James Caldwell

Wednesday 13th of February 2019

Wouldn't there have been a problem using green lumber, and not dried before construction? Also, did you dig the earth tube deeper than the original 5ft? Did you insulate and it just wasn't shown on the program. We live rural, 30 minutes East of Knoxville. Thanks J.C.

Amber Bradshaw

Wednesday 13th of February 2019

Hi JC and thanks for messaging us, neighbor. Yes, we went deeper than the show showed, we went just over five feet until the soil was 55 degrees. We insulated with rock and then covered it back up. We have a charcoal filter inline and the tube is placed at an angle with a drain catchment for condensation. We only had three months, well they wanted it done in two but it took us three, to build our home so it was impossible to mill the lumber and let it dry in that time. This is why we didn't insulate it or close the interior walls at the time of the final shoot. There are opposing opinions on this method, however, we did our research and made the decision that was best for us. As the house dries and shrinks, it is pulling together. We are performing a moisture test weekly in preparation for closing in the interior.

I hope to write articles about our progress and our results about the earth tube and solar chimney after a full summer in operation. Please let me know if you have any more questions and thanks again for watching!

Vern Micke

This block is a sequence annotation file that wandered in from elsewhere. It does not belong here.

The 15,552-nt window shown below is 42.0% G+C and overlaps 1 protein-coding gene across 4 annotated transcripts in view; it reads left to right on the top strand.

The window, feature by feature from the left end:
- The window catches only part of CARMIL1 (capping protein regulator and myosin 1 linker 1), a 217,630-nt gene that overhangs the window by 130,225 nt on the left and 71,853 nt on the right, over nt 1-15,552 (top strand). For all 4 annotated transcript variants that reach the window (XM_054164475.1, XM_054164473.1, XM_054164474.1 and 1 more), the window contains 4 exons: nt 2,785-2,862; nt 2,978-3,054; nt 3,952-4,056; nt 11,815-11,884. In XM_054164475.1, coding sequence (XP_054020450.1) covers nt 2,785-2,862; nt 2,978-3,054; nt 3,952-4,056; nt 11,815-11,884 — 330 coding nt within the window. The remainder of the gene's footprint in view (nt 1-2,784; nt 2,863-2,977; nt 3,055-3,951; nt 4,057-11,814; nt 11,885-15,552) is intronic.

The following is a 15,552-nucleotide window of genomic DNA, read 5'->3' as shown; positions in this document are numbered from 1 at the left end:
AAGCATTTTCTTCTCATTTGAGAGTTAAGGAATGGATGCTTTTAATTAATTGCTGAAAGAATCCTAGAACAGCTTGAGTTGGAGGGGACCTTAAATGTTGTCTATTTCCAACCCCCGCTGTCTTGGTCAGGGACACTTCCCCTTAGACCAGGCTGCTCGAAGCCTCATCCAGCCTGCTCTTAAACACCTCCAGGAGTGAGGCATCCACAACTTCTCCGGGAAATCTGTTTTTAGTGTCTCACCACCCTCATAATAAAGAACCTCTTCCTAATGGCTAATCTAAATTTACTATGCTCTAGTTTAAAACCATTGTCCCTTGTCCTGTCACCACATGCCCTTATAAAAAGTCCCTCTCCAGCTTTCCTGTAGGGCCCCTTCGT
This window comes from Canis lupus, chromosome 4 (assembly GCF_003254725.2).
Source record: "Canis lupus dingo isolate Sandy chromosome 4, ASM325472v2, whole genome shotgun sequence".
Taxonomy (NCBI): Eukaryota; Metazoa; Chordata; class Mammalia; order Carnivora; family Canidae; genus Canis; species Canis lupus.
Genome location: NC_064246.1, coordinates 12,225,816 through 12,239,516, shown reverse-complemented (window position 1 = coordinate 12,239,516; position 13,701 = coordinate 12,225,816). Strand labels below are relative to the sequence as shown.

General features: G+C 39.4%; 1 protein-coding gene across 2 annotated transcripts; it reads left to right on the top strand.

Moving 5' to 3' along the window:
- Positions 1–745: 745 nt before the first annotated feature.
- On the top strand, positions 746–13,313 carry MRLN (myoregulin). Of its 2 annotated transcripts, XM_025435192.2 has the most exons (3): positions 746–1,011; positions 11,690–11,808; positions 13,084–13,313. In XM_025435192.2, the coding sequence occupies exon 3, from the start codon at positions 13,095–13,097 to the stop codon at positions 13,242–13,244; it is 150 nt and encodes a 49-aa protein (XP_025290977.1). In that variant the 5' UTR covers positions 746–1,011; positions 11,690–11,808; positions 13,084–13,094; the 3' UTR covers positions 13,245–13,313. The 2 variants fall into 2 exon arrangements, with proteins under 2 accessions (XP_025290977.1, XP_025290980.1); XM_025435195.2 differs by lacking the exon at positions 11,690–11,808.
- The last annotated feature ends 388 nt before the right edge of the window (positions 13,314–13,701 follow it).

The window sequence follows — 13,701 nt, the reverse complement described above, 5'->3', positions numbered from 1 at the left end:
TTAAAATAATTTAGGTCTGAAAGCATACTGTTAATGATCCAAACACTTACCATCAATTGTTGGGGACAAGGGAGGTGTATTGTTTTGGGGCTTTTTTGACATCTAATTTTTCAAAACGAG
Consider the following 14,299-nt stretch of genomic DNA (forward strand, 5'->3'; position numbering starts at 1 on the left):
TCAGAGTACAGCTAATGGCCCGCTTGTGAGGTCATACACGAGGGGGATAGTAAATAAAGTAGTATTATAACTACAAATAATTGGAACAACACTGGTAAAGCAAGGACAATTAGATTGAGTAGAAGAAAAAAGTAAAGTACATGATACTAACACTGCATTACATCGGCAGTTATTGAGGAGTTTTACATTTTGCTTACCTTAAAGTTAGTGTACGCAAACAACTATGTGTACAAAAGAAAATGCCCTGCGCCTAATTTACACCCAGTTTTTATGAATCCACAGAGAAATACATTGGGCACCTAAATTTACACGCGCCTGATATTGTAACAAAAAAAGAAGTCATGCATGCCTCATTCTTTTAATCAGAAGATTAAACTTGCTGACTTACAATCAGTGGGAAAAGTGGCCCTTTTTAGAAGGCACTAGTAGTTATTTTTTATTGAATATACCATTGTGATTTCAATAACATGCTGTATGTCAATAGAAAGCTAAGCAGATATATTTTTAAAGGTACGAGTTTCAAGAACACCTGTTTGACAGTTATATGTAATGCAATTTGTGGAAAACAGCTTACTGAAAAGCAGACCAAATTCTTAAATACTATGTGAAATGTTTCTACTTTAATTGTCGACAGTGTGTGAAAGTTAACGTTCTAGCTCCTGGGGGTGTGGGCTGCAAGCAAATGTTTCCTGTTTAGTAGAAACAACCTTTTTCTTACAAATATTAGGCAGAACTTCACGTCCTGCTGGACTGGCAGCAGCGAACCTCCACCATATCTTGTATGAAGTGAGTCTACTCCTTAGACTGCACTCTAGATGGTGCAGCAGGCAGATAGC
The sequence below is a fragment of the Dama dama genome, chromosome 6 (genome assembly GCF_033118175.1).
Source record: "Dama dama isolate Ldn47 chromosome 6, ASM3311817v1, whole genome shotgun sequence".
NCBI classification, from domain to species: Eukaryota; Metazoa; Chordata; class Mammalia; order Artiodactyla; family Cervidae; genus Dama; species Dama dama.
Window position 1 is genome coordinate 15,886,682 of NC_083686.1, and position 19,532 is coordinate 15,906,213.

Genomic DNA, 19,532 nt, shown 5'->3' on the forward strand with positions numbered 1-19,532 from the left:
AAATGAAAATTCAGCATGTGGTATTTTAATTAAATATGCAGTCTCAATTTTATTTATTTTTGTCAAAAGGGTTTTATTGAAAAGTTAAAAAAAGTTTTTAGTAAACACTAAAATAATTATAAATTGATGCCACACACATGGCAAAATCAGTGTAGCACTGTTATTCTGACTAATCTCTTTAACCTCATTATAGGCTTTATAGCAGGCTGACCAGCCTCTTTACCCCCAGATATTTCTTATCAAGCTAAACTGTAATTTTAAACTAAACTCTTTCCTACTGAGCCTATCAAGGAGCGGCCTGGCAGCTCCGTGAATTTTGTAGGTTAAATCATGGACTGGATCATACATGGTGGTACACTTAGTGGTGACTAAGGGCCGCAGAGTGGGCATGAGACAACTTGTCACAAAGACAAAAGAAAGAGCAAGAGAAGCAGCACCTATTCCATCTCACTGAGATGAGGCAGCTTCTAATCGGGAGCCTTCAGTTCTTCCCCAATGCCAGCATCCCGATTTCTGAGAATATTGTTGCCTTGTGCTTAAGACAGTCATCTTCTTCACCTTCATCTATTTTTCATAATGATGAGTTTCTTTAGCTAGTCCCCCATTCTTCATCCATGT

Friday 8th of February 2019

Congratulations on your build. It is lovely. I would like to ask what chimney you utilized and where you found it. I have been a proponent for cooltubes, but, until watching your build, thought I would have to utilize a solar attic fan in the main living area ceiling, on an auto thermostat and switch. Thank you in advance and may you and yours enjoy a lifetime in your new abode. Wishing you all much happiness and many blessings.

Amber Bradshaw

Saturday 9th of February 2019

Thanks for watching the show! We actually designed and built it ourselves. We couldn't find anything pre-made so we had to do it ourselves. We are thinking of installing a solar fan in the earth tubes to draw the air in but haven't had the time for that yet. The solar chimney doesn't need it as the way we designed it, it has a very good draw pretty much all day as long as there is the sun. I hope we can write about it soon with better pictures and a how-to. If you sign up for the newsletter, it will show when we have a new article. I would be happy to answer any further questions as time allows, thanks again for contacting us.

Susann yemm

Sunday 27th of January 2019

Hi Amber, can't wait to see the show and I am telling all my friends about it and my family as well. Yes I remember the house and the chickens and the goats. What a hoot and what a great Garden. By the way when you get one of those cabinet cabins built I would love to come up so please keep in touch with all of us. Lots of love

Amber Bradshaw

Wednesday 30th of January 2019

Susann, my herb of the month partner in crime. We miss you so. Thank you for all your love and support. I hope to see y'all again soon.